There was a time in Salt Lake City when newspaper boys stood on downtown corners selling evening newspapers to businessmen who were on their way to the Walgreen’s cafeteria to get dinner. It was an age when every conceivable “sin” could be found on'or, more accurately, confined to'a segment of 200 South. An era when a fatherless minority kid from the west side could learn how to make it on the east side with the help of a man looking for someone to be a father-figure to.
This more innocent time is recalled along with an interesting story in No One Makes It Alone, by Andrew A. Valdez. He was the kid who got taken under the wing of Jack Keller, a white businessman who taught the youngster about tennis and life before “Andy” went on to become “Judge Valdez,” a juvenile court judge who now tries to help young people the way the man who called himself “Jack Mormon” helped him.
Stories of rich white people helping poor minority kids who have obvious athletic talent are not at all uncommon and are often told with sticky sentimentality. What makes this story different is that the man doing the helping was far from rich but, instead, barely getting by. Valdez, a young kid hawking newspapers at the corner of 200 South and Main Street, had no discernible sports skills when Keller invited him to hang out and help out at his small downtown print shop to get out of the cold. Instead of pushing Valdez in the direction of one of the big three sports, Keller got him interested in tennis, a sport dominated by white country clubbers from the east side of town. Keller was no country-club member himself. The only reason he had a new racquet for Valdez to use was because he had won it at Lagoon the previous summer. Valdez had to learn the game by hanging out at the Liberty Park courts and bugging older players to let him hit with them.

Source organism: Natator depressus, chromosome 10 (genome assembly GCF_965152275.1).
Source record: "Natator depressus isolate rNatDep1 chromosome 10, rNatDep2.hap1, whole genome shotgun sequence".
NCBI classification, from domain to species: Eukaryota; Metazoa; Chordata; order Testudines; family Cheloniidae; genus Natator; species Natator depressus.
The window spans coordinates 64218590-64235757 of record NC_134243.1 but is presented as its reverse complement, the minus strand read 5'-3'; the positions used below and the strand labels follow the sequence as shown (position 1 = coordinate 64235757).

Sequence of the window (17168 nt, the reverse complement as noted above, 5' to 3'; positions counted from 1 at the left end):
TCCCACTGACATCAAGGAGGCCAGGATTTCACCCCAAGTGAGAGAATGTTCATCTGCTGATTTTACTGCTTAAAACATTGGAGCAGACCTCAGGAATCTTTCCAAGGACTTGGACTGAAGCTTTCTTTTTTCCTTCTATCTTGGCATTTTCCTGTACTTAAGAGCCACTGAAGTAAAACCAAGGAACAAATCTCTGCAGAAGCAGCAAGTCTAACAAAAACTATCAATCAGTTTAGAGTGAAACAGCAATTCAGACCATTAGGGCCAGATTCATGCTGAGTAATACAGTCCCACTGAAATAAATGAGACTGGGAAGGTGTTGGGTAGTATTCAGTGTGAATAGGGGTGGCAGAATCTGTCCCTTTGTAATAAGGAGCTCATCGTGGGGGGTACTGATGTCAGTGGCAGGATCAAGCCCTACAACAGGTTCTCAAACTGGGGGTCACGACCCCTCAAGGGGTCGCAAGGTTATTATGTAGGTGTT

Valdez is at his best as a writer when describing the rhythms, customs, hangouts and people of Salt Lake City in the early 1960s, retelling in vivid detail the way in which the city looked and felt. He tells the story without sparing the heartbreaking moments while, at the same time, never letting it become melodramatic.
Yet, for all of the strengths of this book, the fascinating story it contains seems frustratingly incomplete. Part of this stems from how Valdez has chosen to relate the story. If we learned one thing from Karl Malone, it’s that it is better to refer to yourself in the first person rather than the third. Valdez tells the story from a third-person point of view, presumably so that he can let the reader in on Keller’s thoughts and feelings. While this is an admirable intention, it would have been interesting to hear directly from Valdez his own thoughts and feelings about trying to balance the west and east sides of the city'and both sides of his life'as he grew up.
The story also ends rather abruptly. We never get to find out how high Valdez rose in the tennis rankings, what Keller did after closing his print shop, how Valdez ended up succeeding academically or how Keller ended up being a destitute old man getting kicked out of a grocery store when a grown-up Valdez finds him and gets the opportunity to pay Keller’s favor back. Valdez only tells us, “I had not seen Jack for years” but doesn’t tell us why.
Valdez’s story is a good one. It would have been nice to hear more of it.